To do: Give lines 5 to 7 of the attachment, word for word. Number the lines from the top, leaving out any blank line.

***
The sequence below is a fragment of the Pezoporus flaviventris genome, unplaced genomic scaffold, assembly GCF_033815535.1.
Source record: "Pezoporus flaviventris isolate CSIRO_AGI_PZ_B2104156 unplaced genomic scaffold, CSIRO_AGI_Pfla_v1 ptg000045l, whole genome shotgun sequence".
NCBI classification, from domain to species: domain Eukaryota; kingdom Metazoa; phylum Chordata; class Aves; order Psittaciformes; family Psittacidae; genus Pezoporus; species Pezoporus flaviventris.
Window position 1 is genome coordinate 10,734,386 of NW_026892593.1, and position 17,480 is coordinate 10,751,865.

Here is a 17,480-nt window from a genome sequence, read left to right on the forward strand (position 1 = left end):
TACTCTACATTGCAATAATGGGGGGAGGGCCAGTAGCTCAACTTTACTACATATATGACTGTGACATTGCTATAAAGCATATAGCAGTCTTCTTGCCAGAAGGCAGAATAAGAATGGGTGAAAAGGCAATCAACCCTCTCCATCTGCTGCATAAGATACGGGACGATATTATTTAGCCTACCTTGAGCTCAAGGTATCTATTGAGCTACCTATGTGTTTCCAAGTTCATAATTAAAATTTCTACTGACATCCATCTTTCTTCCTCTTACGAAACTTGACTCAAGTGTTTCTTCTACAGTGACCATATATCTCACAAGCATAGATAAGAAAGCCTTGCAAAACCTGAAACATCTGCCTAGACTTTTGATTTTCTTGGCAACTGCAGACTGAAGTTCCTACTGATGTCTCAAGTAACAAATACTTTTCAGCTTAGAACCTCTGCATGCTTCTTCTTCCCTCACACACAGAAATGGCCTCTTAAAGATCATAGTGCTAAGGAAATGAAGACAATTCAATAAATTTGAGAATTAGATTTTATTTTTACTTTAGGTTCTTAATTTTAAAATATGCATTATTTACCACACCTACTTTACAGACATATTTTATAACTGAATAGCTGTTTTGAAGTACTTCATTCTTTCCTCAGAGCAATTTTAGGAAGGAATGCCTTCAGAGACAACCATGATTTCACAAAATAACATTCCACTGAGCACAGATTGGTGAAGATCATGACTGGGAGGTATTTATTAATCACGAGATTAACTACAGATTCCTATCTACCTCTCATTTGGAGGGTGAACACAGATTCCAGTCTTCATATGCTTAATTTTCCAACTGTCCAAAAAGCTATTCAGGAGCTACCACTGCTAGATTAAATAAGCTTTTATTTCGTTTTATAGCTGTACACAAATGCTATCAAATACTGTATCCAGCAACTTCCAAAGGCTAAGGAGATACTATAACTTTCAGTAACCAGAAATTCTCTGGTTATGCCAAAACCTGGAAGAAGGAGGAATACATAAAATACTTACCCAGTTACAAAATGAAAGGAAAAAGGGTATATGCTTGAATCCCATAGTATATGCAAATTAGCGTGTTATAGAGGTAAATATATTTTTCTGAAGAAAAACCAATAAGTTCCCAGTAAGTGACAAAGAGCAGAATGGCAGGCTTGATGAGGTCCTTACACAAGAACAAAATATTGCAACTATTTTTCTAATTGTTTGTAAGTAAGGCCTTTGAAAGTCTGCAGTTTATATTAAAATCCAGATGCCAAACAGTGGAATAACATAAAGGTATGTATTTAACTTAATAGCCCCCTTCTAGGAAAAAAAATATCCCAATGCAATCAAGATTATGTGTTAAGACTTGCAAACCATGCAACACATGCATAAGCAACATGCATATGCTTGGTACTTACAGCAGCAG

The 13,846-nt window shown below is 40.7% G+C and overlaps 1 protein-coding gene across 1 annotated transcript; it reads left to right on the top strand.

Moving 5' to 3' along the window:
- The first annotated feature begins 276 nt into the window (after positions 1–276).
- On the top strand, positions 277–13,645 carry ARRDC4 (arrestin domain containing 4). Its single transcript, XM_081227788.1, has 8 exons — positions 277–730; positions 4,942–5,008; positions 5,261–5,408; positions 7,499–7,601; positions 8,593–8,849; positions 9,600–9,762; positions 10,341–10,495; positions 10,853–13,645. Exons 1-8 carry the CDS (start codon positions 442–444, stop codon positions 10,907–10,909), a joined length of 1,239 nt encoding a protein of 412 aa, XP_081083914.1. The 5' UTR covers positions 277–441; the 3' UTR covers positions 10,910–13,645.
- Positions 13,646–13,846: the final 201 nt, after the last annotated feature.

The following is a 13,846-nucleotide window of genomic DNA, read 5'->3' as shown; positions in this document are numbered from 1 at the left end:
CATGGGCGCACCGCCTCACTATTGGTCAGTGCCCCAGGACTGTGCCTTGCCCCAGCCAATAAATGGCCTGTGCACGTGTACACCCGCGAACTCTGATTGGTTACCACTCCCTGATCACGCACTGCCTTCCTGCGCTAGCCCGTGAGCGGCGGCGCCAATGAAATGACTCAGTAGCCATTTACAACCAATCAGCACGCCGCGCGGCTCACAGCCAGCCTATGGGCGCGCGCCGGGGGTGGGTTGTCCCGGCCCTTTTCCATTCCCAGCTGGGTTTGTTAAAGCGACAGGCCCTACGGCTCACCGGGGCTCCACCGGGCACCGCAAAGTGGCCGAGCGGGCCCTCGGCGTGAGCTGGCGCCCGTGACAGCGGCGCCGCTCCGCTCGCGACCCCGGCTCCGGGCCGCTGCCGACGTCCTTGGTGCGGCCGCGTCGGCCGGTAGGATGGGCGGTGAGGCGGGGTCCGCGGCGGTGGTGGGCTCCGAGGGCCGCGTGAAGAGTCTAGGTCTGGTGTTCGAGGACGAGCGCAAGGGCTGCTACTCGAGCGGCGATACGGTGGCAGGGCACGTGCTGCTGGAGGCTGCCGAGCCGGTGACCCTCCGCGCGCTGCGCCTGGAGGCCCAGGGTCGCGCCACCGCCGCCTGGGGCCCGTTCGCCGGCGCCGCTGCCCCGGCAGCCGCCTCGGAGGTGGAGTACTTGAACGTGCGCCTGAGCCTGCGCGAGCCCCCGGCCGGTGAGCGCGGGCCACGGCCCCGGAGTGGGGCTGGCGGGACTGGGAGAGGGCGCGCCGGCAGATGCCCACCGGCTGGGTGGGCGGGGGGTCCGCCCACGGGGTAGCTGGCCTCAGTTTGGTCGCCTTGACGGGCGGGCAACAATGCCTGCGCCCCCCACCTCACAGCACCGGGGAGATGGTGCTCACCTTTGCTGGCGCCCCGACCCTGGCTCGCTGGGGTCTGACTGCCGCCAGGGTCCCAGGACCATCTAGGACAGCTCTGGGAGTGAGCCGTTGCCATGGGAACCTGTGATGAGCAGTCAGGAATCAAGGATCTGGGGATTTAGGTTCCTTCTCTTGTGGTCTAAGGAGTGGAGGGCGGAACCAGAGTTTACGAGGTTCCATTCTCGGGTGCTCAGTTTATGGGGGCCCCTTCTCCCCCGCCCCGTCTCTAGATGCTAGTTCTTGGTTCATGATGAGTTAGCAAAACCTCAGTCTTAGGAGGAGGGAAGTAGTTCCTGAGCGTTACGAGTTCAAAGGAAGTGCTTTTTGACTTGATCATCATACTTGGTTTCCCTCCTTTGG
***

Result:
Here is a 17,480-nt window from a genome sequence, read left to right on the forward strand (position 1 = left end):
TACTCTACATTGCAATAATGGGGGGAGGGCCAGTAGCTCAACTTTACTACATATATGACTGTGACATTGCTATAAAGCATATAGCAGTCTTCTTGCCAGAAGGCAGAATAAGAATGGGTGAAAAGGCAATCAACCCTCTCCATCTGCTGCATAAGATACGGGACGATATTATTTAGCCTACCTTGAGCTCAAGGTATCTATTGAGCTACCTATGTGTTTCCAAGTTCATAATTAAAATTTCTACTGACATCCATCTTTCTTCCTCTTACGAAACTTGACTCAAGTGTTTCTTCTACAGTGACCATATATCTCACAAGCATAGATAAGAAAGCCTTGCAAAACCTGAAACATCTGCCTAGACTTTTGATTTTCTTGGCAACTGCAGACTGAAGTTCCTACTGATGTCTCAAGTAACAAATACTTTTCAGCTTAGAACCTCTGCATGCTTCTTCTTCCCTCACACACAGAAATGGCCTCTTAAAGATCATAGTGCTAAGGAAATGAAGACAATTCAATAAATTTGAGAATTAGATTTTATTTTTACTTTAGGTTCTTAATTTTAAAATATGCATTATTTACCACACCTACTTTACAGACATATTTTATAACTGAATAGCTGTTTTGAAGTACTTCATTCTTTCCTCAGAGCAATTTTAGGAAGGAATGCCTTCAGAGACAACCATGATTTCACAAAATAACATTCCACTGAGCACAGATTGGTGAAGATCATGACTGGGAGGTATTTATTAATCACGAGATTAACTACAGATTCCTATCTACCTCTCATTTGGAGGGTGAACACAGATTCCAGTCTTCATATGCTTAATTTTCCAACTGTCCAAAAAGCTATTCAGGAGCTACCACTGCTAGATTAAATAAGCTTTTATTTCGTTTTATAGCTGTACACAAATGCTATCAAATACTGTATCCAGCAACTTCCAAAGGCTAAGGAGATACTATAACTTTCAGTAACCAGAAATTCTCTGGTTATGCCAAAACCTGGAAGAAGGAGGAATACATAAAATACTTACCCAGTTACAAAATGAAAGGAAAAAGGGTATATGCTTGAATCCCATAGTATATGCAAATTAGCGTGTTATAGAGGTAAATATATTTTTCTGAAGAAAAACCAATAAGTTCCCAGTAAGTGACAAAGAGCAGAATGGCAGGCTTGATGAGGTCCTTACACAAGAACAAAATATTGCAACTATTTTTCTAATTGTTTGTAAGTAAGGCCTTTGAAAGTCTGCAGTTTATATTAAAATCCAGATGCCAAACAGTGGAATAACATAAAGGTATGTATTTAACTTAATAGCCCCCTTCTAGGAAAAAAAATATCCCAATGCAATCAAGATTATGTGTTAAGACTTGCAAACCATGCAACACATGCATAAGCAACATGCATATGCTTGGTACTTACAGCAGCAG

The 13,846-nt window shown below is 40.7% G+C and overlaps 1 protein-coding gene across 1 annotated transcript; it reads left to right on the top strand.